For those agencies with the funds and resources to automate their fare collection, bus and train routing and passenger monitoring capabilities, the next step is to analyze the reams of data generated by these systems, look for patterns and develop new transit services and strategies.
Applying analytics to transit data is a new discipline, according to Wade Rosado, director of analytics at Urban Insights, a subsidiary of Cubic Transportation Systems, a global transportation IT company. “You can’t just use existing databases,” he said. “You have to create a new, integrated database.” Done correctly, models can be generated of how people use bus and rail routes and, more importantly, new routes can be designed that best meet the needs of the customers who use transit, Rosado added.
The San Diego Metropolitan Transit System used Urban Insights to analyze information from its disparate databases to understand ridership patterns. The data is complex, involving point-to-point travel times, transfer points, geospatial demographic information, ridership levels and even results from ridership satisfaction surveys. But the deep dive into data and analytics can pay off handsomely. Ridership on San Diego’s bus and trolley lines has increased, service has improved, with improvements in on-time performance and reductions in fare subsidies, according to Esri’s Bills, who has followed the work done by the transit system.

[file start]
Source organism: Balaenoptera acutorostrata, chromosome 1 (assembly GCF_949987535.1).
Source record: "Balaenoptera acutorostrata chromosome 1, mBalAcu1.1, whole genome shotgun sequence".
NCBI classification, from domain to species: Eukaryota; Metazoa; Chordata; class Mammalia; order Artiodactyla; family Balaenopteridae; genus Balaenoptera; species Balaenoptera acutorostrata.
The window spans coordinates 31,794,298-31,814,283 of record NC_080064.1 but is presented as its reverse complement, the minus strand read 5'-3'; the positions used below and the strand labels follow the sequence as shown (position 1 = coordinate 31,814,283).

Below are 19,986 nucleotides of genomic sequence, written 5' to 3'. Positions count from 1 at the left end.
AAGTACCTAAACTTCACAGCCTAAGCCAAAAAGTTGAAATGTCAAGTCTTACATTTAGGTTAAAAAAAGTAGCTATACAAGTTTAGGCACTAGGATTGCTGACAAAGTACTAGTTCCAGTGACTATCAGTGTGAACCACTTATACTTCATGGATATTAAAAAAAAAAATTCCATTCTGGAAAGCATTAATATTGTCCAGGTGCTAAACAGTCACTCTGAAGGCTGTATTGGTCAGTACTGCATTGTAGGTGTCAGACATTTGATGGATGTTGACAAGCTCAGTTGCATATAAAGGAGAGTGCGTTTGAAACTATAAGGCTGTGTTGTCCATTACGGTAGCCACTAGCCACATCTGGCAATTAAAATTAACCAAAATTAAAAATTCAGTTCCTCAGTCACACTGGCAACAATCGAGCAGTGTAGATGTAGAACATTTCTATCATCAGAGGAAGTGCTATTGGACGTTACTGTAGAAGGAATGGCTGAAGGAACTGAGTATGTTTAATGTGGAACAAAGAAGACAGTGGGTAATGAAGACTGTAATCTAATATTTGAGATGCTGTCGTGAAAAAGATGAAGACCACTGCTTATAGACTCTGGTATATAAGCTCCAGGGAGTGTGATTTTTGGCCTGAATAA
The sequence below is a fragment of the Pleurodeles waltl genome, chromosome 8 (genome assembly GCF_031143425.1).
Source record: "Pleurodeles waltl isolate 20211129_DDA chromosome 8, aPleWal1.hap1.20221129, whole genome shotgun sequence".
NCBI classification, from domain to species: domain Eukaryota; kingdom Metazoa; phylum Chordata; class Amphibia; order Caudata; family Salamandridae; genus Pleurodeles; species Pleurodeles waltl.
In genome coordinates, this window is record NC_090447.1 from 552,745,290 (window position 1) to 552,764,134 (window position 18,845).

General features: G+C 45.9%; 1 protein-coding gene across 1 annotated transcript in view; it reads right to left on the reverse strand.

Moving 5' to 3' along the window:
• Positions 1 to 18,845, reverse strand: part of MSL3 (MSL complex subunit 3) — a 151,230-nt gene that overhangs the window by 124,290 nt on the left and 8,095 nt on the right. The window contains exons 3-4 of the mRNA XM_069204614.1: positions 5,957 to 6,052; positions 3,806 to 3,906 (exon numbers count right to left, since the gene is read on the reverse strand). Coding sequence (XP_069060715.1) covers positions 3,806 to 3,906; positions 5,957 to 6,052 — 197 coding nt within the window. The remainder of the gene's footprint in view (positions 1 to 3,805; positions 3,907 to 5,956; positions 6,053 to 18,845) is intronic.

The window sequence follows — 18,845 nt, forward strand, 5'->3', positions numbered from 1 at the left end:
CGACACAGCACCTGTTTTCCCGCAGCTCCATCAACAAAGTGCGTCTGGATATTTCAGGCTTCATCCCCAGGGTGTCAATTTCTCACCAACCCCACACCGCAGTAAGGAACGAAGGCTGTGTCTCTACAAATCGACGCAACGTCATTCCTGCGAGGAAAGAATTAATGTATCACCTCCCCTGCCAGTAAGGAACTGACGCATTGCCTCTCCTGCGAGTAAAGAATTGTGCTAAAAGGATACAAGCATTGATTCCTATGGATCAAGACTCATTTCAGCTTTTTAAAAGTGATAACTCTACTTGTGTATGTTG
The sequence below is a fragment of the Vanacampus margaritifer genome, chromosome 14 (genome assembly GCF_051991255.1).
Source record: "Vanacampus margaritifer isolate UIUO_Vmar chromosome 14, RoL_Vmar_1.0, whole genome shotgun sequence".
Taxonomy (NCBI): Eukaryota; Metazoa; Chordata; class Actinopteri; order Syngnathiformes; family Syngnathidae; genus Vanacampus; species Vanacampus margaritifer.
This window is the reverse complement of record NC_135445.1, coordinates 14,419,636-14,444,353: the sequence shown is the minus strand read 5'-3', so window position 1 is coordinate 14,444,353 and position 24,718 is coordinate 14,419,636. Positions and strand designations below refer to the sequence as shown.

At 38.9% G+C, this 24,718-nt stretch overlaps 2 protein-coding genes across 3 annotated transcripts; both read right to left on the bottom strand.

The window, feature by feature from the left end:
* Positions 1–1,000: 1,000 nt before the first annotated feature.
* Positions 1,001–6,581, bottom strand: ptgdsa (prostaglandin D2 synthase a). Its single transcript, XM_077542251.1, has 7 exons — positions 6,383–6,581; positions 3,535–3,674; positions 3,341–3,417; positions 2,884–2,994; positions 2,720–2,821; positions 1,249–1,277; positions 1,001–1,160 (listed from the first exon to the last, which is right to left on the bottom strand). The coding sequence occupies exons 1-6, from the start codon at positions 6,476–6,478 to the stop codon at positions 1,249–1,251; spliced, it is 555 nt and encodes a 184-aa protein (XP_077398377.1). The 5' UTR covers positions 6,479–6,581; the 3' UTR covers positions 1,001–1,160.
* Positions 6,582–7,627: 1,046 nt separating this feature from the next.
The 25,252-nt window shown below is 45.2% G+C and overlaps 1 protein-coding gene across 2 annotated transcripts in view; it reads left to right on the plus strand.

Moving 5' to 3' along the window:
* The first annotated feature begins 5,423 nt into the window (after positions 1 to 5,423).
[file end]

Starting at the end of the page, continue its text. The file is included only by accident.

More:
The field of transit data analysis is so leading edge that most agencies rely on firms like Urban Insights, Cambridge Systematics and a handful of others that have the expertise to mine the various types of data. One of the newer entrants to the field is Urban Engines, a firm launched by Stanford University Professor Balaji Prabhakar and Shiva Shivakumar, a former Google executive. Urban Engines emphasizes spatial analysis and behavioral economics to help agencies reduce congestion on transit systems.
To reduce crowding on bus and train lines, Prabhakar said it’s useful to know how, when and where congestion hot spots occur. For example, a bus route may have a hot spot that affects just 20 percent of the route’s length during rush hour. By analyzing APC information and other data sets, agencies can figure out how to deploy more buses that run along just the most congested portion of a route, rather than the entire route. More efficient use of buses not only helps alleviate congestion, but it can also reduce wear and tear on buses that no longer have to run the entire route, just those sections where there are the most riders.